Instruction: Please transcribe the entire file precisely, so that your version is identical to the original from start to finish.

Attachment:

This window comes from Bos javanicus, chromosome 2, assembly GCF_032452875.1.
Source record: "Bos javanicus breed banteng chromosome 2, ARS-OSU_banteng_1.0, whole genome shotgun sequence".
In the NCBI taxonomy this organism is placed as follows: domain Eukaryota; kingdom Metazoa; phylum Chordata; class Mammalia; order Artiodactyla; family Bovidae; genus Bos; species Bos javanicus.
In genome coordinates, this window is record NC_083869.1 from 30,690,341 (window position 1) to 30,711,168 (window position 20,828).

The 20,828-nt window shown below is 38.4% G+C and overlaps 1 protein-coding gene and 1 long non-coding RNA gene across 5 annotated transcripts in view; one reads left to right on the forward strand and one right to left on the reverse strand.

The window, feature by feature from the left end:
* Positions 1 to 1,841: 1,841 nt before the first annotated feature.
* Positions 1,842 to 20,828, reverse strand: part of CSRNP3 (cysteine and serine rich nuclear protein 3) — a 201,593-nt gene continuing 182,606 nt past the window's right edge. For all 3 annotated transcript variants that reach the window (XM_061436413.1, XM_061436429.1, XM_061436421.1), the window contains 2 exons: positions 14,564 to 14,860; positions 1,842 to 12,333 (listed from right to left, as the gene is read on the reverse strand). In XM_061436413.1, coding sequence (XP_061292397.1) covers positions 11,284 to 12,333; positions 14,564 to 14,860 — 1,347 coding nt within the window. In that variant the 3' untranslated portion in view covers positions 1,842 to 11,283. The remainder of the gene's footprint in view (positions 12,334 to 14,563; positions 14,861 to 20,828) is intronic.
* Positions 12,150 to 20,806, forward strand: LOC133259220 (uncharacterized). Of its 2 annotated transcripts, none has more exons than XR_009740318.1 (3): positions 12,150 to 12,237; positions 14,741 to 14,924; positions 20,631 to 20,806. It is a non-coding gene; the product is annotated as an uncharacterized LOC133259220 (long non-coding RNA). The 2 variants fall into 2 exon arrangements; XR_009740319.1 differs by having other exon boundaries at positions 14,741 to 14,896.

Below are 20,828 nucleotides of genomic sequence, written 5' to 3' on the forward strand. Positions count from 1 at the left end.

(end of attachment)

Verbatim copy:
This window comes from Bos javanicus, chromosome 2, assembly GCF_032452875.1.
Source record: "Bos javanicus breed banteng chromosome 2, ARS-OSU_banteng_1.0, whole genome shotgun sequence".
In the NCBI taxonomy this organism is placed as follows: domain Eukaryota; kingdom Metazoa; phylum Chordata; class Mammalia; order Artiodactyla; family Bovidae; genus Bos; species Bos javanicus.
In genome coordinates, this window is record NC_083869.1 from 30,690,341 (window position 1) to 30,711,168 (window position 20,828).

The 20,828-nt window shown below is 38.4% G+C and overlaps 1 protein-coding gene and 1 long non-coding RNA gene across 5 annotated transcripts in view; one reads left to right on the forward strand and one right to left on the reverse strand.

The window, feature by feature from the left end:
* Positions 1 to 1,841: 1,841 nt before the first annotated feature.
* Positions 1,842 to 20,828, reverse strand: part of CSRNP3 (cysteine and serine rich nuclear protein 3) — a 201,593-nt gene continuing 182,606 nt past the window's right edge. For all 3 annotated transcript variants that reach the window (XM_061436413.1, XM_061436429.1, XM_061436421.1), the window contains 2 exons: positions 14,564 to 14,860; positions 1,842 to 12,333 (listed from right to left, as the gene is read on the reverse strand). In XM_061436413.1, coding sequence (XP_061292397.1) covers positions 11,284 to 12,333; positions 14,564 to 14,860 — 1,347 coding nt within the window. In that variant the 3' untranslated portion in view covers positions 1,842 to 11,283. The remainder of the gene's footprint in view (positions 12,334 to 14,563; positions 14,861 to 20,828) is intronic.
* Positions 12,150 to 20,806, forward strand: LOC133259220 (uncharacterized). Of its 2 annotated transcripts, none has more exons than XR_009740318.1 (3): positions 12,150 to 12,237; positions 14,741 to 14,924; positions 20,631 to 20,806. It is a non-coding gene; the product is annotated as an uncharacterized LOC133259220 (long non-coding RNA). The 2 variants fall into 2 exon arrangements; XR_009740319.1 differs by having other exon boundaries at positions 14,741 to 14,896.

Below are 20,828 nucleotides of genomic sequence, written 5' to 3' on the forward strand. Positions count from 1 at the left end.